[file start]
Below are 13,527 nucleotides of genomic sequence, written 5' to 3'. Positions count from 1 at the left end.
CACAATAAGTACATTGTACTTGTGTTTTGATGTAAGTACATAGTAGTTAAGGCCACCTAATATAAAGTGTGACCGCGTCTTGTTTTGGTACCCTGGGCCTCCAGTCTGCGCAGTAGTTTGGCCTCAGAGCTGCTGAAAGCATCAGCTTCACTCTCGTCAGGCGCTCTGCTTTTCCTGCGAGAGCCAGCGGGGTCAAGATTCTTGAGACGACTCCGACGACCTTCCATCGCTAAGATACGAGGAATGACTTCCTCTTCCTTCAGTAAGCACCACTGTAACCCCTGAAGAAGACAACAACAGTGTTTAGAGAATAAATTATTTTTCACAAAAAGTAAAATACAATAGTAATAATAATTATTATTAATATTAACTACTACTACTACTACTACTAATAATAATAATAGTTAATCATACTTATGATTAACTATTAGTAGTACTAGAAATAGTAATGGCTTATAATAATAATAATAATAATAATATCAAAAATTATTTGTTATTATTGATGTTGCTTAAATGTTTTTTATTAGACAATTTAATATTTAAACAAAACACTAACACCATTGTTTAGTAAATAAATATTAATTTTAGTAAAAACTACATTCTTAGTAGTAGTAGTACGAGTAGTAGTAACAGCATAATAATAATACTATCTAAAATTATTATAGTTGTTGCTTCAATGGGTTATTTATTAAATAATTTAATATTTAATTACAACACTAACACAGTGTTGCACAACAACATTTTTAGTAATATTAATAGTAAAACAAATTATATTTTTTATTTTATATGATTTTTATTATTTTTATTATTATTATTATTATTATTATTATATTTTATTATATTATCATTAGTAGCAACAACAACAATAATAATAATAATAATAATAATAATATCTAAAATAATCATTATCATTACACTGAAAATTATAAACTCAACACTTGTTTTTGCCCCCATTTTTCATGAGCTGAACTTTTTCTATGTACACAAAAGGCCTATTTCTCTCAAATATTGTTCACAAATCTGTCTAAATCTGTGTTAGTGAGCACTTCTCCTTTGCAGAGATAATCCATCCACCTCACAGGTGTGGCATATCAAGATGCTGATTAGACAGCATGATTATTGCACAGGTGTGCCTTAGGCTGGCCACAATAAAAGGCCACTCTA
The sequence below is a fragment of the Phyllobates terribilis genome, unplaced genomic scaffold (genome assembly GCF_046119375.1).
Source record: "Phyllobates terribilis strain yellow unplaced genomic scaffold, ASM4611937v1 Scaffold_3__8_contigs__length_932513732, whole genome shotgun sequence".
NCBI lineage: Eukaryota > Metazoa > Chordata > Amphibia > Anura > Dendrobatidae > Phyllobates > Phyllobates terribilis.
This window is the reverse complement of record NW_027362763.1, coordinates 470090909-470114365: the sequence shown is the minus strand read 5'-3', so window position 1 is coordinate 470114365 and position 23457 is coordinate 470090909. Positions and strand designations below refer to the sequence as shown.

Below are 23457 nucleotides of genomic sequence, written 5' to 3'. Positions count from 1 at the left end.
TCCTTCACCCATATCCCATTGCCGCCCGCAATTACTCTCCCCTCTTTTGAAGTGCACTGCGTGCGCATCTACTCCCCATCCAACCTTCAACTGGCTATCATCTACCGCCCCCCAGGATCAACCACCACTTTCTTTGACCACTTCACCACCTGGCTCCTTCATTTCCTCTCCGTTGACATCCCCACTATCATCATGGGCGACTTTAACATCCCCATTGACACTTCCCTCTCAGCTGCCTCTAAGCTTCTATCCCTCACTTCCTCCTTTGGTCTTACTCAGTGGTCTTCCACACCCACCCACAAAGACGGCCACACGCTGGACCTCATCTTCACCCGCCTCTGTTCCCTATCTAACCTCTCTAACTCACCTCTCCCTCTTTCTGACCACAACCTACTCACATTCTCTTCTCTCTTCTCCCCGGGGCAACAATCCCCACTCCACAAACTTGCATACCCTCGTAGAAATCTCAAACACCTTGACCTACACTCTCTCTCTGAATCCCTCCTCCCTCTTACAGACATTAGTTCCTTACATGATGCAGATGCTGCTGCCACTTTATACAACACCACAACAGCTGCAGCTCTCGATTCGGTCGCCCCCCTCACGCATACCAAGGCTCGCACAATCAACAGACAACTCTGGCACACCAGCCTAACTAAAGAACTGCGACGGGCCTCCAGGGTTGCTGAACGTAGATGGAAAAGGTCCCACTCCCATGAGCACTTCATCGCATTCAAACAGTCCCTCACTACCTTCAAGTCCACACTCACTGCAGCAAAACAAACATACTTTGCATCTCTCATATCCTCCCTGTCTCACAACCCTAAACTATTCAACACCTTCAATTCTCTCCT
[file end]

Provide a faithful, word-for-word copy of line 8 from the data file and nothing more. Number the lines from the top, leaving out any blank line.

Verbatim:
TCCTTCACCCATATCCCATTGCCGCCCGCAATTACTCTCCCCTCTTTTGAAGTGCACTGCGTGCGCATCTACTCCCCATCCAACCTTCAACTGGCTATCATCTACCGCCCCCCAGGATCAACCACCACTTTCTTTGACCACTTCACCACCTGGCTCCTTCATTTCCTCTCCGTTGACATCCCCACTATCATCATGGGCGACTTTAACATCCCCATTGACACTTCCCTCTCAGCTGCCTCTAAGCTTCTATCCCTCACTTCCTCCTTTGGTCTTACTCAGTGGTCTTCCACACCCACCCACAAAGACGGCCACACGCTGGACCTCATCTTCACCCGCCTCTGTTCCCTATCTAACCTCTCTAACTCACCTCTCCCTCTTTCTGACCACAACCTACTCACATTCTCTTCTCTCTTCTCCCCGGGGCAACAATCCCCACTCCACAAACTTGCATACCCTCGTAGAAATCTCAAACACCTTGACCTACACTCTCTCTCTGAATCCCTCCTCCCTCTTACAGACATTAGTTCCTTACATGATGCAGATGCTGCTGCCACTTTATACAACACCACAACAGCTGCAGCTCTCGATTCGGTCGCCCCCCTCACGCATACCAAGGCTCGCACAATCAACAGACAACTCTGGCACACCAGCCTAACTAAAGAACTGCGACGGGCCTCCAGGGTTGCTGAACGTAGATGGAAAAGGTCCCACTCCCATGAGCACTTCATCGCATTCAAACAGTCCCTCACTACCTTCAAGTCCACACTCACTGCAGCAAAACAAACATACTTTGCATCTCTCATATCCTCCCTGTCTCACAACCCTAAACTATTCAACACCTTCAATTCTCTCCT